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The Children of Kings
by Marion Zimmer Bradley & Deborah J. Ross
Daw, $24.95, 375pp
Release Date: March 5, 2013
This is the latest in the Darkover franchise inherited by Ms. Ross. While I love Darkover, it’s really not the same as when MZB was at the helm. Much the same as when Anne McCaffrey’s son took over, the stories are immature. But I actually have high hopes; I see promise in Deborah Ross’ stories. I think she will continue to mature and the stories will get better and better. And I, for one, am grateful that Darkover lives on.

This story centers around two children of kings: Gareth, the Heir to Elhalyn, Regis Hastur’s grandson, and Kierestelli, Regis’ daughter with Linnea. Both are lost to their families and wounded in their souls.

This was a wonderfully complex plot that wove under and over. Gareth chafes over his dull, parasitic life – his characterization. As Heir but not King, he has nothing to do except avoid marriage proposals and intrigues for political favor. He longs to be taken seriously and do something brave and dashing; day-dreaming of being a heroic figure. When he decides to seize an opportunity to be the hero, it is, of course, much less dashing than dirty and frightening. But once committed, he finds strengths within himself that he never suspected. He journeys to the Dry Towns on the suspicion that someone is providing the desert peoples with forbidden outworlder weapons. He thinks to just reconnoiter and report back but events move too quickly and he is soon in both camps: the smuggler outworlders bribing local villagers with weaponry and the Lord of Shainsa, a Dry Town , who plans to take the weapons for himself and challenge the Domains.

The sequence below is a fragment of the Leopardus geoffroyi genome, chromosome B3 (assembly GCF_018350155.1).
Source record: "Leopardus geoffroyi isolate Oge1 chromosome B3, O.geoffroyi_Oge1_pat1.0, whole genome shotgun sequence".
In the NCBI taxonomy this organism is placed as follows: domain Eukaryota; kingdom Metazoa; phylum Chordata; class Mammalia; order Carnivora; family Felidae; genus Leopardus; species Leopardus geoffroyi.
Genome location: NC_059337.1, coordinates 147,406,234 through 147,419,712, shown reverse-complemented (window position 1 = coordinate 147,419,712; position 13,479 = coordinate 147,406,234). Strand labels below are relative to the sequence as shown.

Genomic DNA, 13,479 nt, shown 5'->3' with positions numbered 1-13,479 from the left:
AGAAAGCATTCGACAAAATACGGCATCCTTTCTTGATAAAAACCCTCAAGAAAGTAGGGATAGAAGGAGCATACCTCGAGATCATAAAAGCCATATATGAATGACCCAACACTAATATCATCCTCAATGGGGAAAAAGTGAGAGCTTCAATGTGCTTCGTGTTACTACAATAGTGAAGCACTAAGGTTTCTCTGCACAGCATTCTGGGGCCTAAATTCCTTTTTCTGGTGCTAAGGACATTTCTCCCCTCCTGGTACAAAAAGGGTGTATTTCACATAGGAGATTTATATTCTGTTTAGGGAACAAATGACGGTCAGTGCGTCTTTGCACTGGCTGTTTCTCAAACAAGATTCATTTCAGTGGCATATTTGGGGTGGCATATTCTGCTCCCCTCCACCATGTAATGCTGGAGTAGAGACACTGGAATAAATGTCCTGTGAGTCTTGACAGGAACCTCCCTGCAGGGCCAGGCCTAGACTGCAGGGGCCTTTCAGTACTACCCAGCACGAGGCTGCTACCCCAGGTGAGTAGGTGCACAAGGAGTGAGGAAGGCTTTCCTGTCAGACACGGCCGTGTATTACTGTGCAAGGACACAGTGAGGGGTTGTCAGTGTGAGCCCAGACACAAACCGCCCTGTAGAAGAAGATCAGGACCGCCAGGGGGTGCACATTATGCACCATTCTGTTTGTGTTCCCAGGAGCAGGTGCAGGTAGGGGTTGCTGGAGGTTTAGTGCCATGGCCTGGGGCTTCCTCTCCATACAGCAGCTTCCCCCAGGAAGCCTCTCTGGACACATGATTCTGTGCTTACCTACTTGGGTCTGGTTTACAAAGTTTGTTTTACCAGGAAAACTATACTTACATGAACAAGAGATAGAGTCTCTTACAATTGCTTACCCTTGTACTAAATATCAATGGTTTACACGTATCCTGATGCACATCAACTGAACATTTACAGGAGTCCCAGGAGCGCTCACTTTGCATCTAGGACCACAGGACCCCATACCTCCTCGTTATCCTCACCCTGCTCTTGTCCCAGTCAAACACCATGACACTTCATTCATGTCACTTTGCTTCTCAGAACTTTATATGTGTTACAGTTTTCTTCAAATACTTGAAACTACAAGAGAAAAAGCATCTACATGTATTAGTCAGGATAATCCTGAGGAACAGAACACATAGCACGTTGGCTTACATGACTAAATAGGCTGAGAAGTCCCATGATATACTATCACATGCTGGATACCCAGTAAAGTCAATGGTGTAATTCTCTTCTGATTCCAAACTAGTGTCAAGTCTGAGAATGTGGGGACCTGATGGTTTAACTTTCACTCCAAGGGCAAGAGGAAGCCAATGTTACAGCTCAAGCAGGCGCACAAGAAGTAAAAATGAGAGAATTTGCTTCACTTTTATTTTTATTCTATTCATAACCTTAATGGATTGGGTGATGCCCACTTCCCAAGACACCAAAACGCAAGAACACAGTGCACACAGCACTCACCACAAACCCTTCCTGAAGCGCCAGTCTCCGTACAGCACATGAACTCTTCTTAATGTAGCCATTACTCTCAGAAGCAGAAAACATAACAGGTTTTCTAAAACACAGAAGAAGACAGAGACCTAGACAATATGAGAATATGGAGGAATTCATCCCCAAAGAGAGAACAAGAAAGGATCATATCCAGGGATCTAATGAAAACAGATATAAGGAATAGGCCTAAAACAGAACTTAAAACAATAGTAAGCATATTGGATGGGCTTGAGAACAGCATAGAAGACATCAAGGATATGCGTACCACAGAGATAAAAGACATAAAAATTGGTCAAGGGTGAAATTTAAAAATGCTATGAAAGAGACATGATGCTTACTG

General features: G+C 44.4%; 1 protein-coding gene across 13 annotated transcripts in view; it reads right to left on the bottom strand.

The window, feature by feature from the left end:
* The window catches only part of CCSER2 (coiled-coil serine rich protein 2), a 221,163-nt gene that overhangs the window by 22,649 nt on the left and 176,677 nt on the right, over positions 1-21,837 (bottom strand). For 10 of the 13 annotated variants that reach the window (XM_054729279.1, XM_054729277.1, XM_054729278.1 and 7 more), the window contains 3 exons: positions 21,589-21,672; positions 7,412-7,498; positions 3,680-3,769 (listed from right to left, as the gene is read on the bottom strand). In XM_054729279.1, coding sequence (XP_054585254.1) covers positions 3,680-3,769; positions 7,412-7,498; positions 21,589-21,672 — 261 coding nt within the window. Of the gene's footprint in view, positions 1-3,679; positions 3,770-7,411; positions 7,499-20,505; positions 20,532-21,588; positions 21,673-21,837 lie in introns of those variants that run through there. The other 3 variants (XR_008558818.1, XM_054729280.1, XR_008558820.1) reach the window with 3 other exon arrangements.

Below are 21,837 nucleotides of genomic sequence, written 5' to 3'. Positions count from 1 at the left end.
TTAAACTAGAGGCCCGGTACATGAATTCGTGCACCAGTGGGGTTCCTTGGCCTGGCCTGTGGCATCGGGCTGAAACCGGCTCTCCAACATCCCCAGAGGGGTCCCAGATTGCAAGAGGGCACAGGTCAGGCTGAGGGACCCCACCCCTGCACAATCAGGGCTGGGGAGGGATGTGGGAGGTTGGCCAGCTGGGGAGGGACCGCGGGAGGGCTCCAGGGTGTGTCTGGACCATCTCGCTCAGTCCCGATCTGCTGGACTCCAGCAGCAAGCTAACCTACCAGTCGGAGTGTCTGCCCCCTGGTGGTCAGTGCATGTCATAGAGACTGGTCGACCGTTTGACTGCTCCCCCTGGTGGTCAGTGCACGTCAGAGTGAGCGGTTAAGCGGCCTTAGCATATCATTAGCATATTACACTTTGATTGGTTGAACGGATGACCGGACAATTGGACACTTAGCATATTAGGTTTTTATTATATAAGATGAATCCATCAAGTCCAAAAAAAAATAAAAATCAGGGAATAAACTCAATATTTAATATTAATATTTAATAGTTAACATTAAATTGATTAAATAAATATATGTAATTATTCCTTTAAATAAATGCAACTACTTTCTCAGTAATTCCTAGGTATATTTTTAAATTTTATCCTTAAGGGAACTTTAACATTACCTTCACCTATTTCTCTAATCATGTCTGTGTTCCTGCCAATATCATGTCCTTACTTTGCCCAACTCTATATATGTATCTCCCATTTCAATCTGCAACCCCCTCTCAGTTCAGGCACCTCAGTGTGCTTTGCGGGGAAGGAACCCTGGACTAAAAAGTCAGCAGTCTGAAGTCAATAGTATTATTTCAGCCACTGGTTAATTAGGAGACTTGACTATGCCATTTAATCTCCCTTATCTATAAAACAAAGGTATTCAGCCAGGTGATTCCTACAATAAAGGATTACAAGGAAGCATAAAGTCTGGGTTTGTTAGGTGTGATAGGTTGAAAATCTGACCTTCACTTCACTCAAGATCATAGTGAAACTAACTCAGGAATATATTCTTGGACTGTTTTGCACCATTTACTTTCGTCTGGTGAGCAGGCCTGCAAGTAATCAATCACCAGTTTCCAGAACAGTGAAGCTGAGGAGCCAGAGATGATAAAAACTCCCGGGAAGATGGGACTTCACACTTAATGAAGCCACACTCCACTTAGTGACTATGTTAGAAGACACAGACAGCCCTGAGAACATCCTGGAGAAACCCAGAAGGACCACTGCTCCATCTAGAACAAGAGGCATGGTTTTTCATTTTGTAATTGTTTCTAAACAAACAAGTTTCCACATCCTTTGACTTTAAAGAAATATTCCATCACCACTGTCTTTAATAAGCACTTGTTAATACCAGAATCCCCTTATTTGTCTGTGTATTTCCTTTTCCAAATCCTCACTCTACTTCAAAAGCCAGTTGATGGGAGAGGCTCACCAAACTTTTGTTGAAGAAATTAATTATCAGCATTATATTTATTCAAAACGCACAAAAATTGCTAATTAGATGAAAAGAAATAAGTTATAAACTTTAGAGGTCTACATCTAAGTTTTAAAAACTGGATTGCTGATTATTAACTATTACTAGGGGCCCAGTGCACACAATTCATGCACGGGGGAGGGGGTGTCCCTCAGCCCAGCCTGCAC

Linnea, Regis Hastur’s widow, is Comyn Tower ’s Keeper and is older and greying. She still grieves for the lost daughter that she and Regis hid away to protect from the World Wreckers and never recovered. She decides to try once more to find the child, now a grown woman, and contacts far Nevarsin Tower to speak to an old friend. To her shock, she finds herself speaking to that same daughter – who will not acknowledge her and refuses to speak to her again.

Kierestelli, now known as Sylvana, journeys back to the forest, where she grew up in hiding, to see her foster family and perhaps find some peace from the anger she still harbors at being abandoned. What she finds there, instead, is dire warnings from her chieri friend. A warning that something bad is coming out of the desert, and a promise from the chieri that they will help. Back at Nevarsin Tower , she is overwhelmed by a contact from someone in the desert who sends horrible images of Darkover burning as ships in the sky attack. She doesn’t know who sends the images but she can sense the sincerity. She has but one option to her – she has to contact her mother to bring this to the Comyn Council’s attention. Once she does, Linnea divines immediately that the sender must be Gareth.

The two threads, Gareth and Sylvana, interweave very nicely. It was nicely plotted. I just felt the characterizations were a bit immature, maybe more suited for a young adult audience. And I am intrigued by the promise of a new story with a fresh contact between Darkover and the Federation. ~~ Catherine Book

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